Learning the Mother Tongue in the Motherland
On a beautiful Shabbat evening in Eilat, a port city along the Red Sea in Israel, a couple of friends and I sit in an outdoor booth of a restaurant along the promenade. As we breathe in the mountain air and the scent of the salty water, a waiter comes to take our order. “Ani rotza… ze,” Rachael tells him. I want this. The waiter smiles and writes down the order. “You’re just saying all the words you’ve learned in ulpan,” he quips as he walks away.
Ulpan is the study of the Hebrew language, designed to endow students with the ability to converse in Hebrew as quickly and easily as possible. Everyone from international university students to internship-bound transplants such as myself can be found in an ulpan classroom. It is at Ulpan-Or, an ulpan school in Jerusalem, that I found myself many Sundays to Thursdays during my first weeks in Israel.
When I first started learning Hebrew I was just eight years old, attending Hebrew school at my family’s synagogue. Like many other ethno-religious cultures, the education a Jew receives in the diaspora is supplemented with one specific to our culture and/or religion. When you’re Jewish, you don’t just get to go to one school, but two. But unlike ulpan, my Hebrew school wasn’t looking to provide me with the conversational skills one would need to, say, live in Israel. The goal was simply to prepare me with the necessary reading skills, sans comprehension, to recite Torah on my bat mitzvah, and read from the siddurim during services.
Above all, Hebrew is a beautiful language. It connects Israelis, diaspora Jews, and non-Jews alike.
Like many non-religious (/angsty teen) Jews, I chose to stop going to Hebrew school after my bat mitzvah, and seldom used my Hebrew knowledge again, except when following traditions and reciting prayers during holidays. If anything, I tend to complement my spoken words with sporadic Yiddish phrases. Luckily for me, though, I never lost my ability to read Hebrew, which has come in handy whilst learning the mother-tongue in the motherland.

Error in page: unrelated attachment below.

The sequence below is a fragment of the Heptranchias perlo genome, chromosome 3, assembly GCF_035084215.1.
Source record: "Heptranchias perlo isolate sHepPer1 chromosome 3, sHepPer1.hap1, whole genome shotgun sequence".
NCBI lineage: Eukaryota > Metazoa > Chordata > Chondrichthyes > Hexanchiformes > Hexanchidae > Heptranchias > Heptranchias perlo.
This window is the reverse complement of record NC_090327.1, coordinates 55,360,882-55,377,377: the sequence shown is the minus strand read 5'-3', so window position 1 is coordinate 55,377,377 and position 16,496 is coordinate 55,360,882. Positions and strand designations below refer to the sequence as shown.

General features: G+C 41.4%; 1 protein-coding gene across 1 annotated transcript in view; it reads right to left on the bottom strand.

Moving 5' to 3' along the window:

Unlike Hebrew school, Ulpan-Or strives to ready students for conversations in the real world through rapid language acquisition. Rapid language acquisition facilitates spoken Hebrew, rather than reading comprehension, which comes later. Essentially, Ulpan-Or teaches Hebrew how infants pick up a language from the world around them. Students are given texts and online resources to study from, but teachers encourage verbal and auditory practice, without the aid of visuals. Further, teachers urge students to exercise their new skills in the real world. Many Israelis are willing to support others in the process of learning Hebrew; it’s perfectly acceptable to approach a native speaker on the street and simply ask for the time so you can practice. Very many Hebrew-speakers in Israel also speak English, so you’ll seldom be left to your own devices.
For those of us with Jewish mothers and grandmothers urging us to find a Nice Jewish Partner, a choice phrase to learn might be ‘Ma ha telefon shelakh?’- What’s your phone number? But there are many other words and phrases I’d suggest learning before you try to score some digits from a local. You can’t walk down the street in Israel without overhearing someone say sababa. Adopted from Arabic, ‘sababa’ is the Israeli slang counterpart to hakuna matata. It is used to mean anything from ‘cool’ or ‘totally,’ to ‘no worries’ to the expression of a state of enthusiasm or satisfaction. Similarly, you might hear someone say yofi or beseder, which mean ‘great’ and ‘fine/ok,’ respectively. Israelis also tend to be quite polite and hospitable, so you’ll want to practice your manners. Todah is the Hebrew word for ‘thank you’. It is both preceded by and met with bevakasha, which means both ‘please’ and ‘you’re welcome.’
There is often something lost when a language is translated to another. I’m happy I’ve found my way back to the one that has shaped a crucial part of my identity over the years.
When navigating the close quarters of the Shuk, a grand open-air market in the heart of Jerusalem, or the sometimes crowded aisles of public transport buses, you’ll also find that the word slikha comes in handy. Pronounced with that throaty Hebrew khaaa noise, slikha means ‘excuse me’ or ‘sorry.’
In addition to the basics, I highly recommend focusing on categories of vocabulary that one will likely encounter daily on one’s travels. No matter the country or the language, one should learn how to talk about food, travel/ directions, greetings, and numbers in the language one is attempting to learn.
Above all, Hebrew is a beautiful language. It connects Israelis, diaspora Jews, and non-Jews alike, whether through speaking ability, reading ability, or even just an enjoyment of listening to Hebrew without understanding it. For me, it’s incredibly powerful and an honor to finally learn the original language of the songs, prayers, and words I’ve grown up reciting. There is often something lost when a language is translated to another. I’m happy I’ve found my way back to the one that has shaped a crucial part of my identity over the years. That, and my bubbe keeps reminding me how important it is to learn Hebrew.